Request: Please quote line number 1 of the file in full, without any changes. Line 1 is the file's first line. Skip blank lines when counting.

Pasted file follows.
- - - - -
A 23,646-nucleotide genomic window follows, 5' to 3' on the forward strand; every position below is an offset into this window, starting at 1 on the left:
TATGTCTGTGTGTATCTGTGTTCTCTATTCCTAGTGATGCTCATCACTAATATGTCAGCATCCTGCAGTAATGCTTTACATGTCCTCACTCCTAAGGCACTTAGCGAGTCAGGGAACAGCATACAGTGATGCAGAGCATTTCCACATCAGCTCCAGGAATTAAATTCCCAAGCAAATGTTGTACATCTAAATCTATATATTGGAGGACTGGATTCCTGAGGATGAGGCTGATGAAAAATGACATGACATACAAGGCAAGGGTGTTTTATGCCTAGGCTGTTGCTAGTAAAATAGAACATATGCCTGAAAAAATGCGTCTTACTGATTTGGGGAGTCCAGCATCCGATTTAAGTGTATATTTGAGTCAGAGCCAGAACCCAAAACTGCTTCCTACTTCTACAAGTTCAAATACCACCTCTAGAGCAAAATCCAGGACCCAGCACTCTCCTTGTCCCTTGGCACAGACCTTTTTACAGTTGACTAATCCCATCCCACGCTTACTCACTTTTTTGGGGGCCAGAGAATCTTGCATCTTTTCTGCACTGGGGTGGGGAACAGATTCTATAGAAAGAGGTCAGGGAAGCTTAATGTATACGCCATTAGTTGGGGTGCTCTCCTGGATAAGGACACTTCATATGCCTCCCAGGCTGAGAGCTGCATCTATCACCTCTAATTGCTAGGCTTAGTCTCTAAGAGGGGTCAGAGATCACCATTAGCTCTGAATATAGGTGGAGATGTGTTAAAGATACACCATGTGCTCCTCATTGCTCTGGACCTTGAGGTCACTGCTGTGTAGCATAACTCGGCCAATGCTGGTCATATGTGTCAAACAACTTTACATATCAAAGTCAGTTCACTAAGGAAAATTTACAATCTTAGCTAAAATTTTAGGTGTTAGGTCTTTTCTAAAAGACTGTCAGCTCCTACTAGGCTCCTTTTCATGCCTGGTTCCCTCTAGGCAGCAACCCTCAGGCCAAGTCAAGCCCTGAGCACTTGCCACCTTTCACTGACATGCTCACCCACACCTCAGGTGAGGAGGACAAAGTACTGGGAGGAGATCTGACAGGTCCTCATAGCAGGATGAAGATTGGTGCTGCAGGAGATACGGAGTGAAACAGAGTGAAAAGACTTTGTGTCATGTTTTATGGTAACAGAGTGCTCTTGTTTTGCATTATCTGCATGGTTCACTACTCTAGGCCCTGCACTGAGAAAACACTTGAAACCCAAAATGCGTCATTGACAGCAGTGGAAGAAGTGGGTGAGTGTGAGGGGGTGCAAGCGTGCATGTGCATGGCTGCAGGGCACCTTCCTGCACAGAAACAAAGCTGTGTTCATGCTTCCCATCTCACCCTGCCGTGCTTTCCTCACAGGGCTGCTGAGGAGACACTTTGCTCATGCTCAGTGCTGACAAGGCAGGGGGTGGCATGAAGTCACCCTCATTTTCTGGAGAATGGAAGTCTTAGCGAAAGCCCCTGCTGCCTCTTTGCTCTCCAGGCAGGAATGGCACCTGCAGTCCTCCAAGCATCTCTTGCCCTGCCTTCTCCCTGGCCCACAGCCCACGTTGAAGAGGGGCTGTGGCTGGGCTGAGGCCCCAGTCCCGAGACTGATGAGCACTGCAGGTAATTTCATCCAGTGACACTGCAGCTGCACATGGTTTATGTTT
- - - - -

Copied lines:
A 23,646-nucleotide genomic window follows, 5' to 3' on the forward strand; every position below is an offset into this window, starting at 1 on the left: